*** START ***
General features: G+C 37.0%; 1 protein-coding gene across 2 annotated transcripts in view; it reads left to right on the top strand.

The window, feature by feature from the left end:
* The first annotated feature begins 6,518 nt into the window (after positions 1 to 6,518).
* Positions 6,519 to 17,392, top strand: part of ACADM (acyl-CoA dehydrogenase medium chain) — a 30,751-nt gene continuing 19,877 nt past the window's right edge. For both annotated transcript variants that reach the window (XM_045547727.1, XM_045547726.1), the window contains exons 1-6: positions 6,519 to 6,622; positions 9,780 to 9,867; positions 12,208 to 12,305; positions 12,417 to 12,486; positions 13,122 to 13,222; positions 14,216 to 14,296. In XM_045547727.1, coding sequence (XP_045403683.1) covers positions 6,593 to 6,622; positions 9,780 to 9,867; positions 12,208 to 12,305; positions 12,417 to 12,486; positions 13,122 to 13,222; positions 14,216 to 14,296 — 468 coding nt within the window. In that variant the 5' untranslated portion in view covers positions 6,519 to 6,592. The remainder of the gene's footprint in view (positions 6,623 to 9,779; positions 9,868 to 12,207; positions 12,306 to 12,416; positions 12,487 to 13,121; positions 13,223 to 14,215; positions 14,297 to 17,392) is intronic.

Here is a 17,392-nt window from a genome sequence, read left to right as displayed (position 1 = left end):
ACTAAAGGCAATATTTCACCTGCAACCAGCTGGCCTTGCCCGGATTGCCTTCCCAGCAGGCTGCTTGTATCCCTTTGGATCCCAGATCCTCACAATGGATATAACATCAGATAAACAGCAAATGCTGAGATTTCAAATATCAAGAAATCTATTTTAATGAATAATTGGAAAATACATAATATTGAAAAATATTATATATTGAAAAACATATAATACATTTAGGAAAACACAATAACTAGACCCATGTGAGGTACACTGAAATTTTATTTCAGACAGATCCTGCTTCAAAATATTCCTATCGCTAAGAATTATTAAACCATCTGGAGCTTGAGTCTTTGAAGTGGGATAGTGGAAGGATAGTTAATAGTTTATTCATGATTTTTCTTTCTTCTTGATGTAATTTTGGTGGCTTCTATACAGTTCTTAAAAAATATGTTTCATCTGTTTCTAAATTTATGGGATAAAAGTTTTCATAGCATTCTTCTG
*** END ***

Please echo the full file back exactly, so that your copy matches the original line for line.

General features: G+C 37.0%; 1 protein-coding gene across 2 annotated transcripts in view; it reads left to right on the top strand.

The window, feature by feature from the left end:
* The first annotated feature begins 6,518 nt into the window (after positions 1 to 6,518).
* Positions 6,519 to 17,392, top strand: part of ACADM (acyl-CoA dehydrogenase medium chain) — a 30,751-nt gene continuing 19,877 nt past the window's right edge. For both annotated transcript variants that reach the window (XM_045547727.1, XM_045547726.1), the window contains exons 1-6: positions 6,519 to 6,622; positions 9,780 to 9,867; positions 12,208 to 12,305; positions 12,417 to 12,486; positions 13,122 to 13,222; positions 14,216 to 14,296. In XM_045547727.1, coding sequence (XP_045403683.1) covers positions 6,593 to 6,622; positions 9,780 to 9,867; positions 12,208 to 12,305; positions 12,417 to 12,486; positions 13,122 to 13,222; positions 14,216 to 14,296 — 468 coding nt within the window. In that variant the 5' untranslated portion in view covers positions 6,519 to 6,592. The remainder of the gene's footprint in view (positions 6,623 to 9,779; positions 9,868 to 12,207; positions 12,306 to 12,416; positions 12,487 to 13,121; positions 13,223 to 14,215; positions 14,297 to 17,392) is intronic.

Here is a 17,392-nt window from a genome sequence, read left to right as displayed (position 1 = left end):
ACTAAAGGCAATATTTCACCTGCAACCAGCTGGCCTTGCCCGGATTGCCTTCCCAGCAGGCTGCTTGTATCCCTTTGGATCCCAGATCCTCACAATGGATATAACATCAGATAAACAGCAAATGCTGAGATTTCAAATATCAAGAAATCTATTTTAATGAATAATTGGAAAATACATAATATTGAAAAATATTATATATTGAAAAACATATAATACATTTAGGAAAACACAATAACTAGACCCATGTGAGGTACACTGAAATTTTATTTCAGACAGATCCTGCTTCAAAATATTCCTATCGCTAAGAATTATTAAACCATCTGGAGCTTGAGTCTTTGAAGTGGGATAGTGGAAGGATAGTTAATAGTTTATTCATGATTTTTCTTTCTTCTTGATGTAATTTTGGTGGCTTCTATACAGTTCTTAAAAAATATGTTTCATCTGTTTCTAAATTTATGGGATAAAAGTTTTCATAGCATTCTTCTG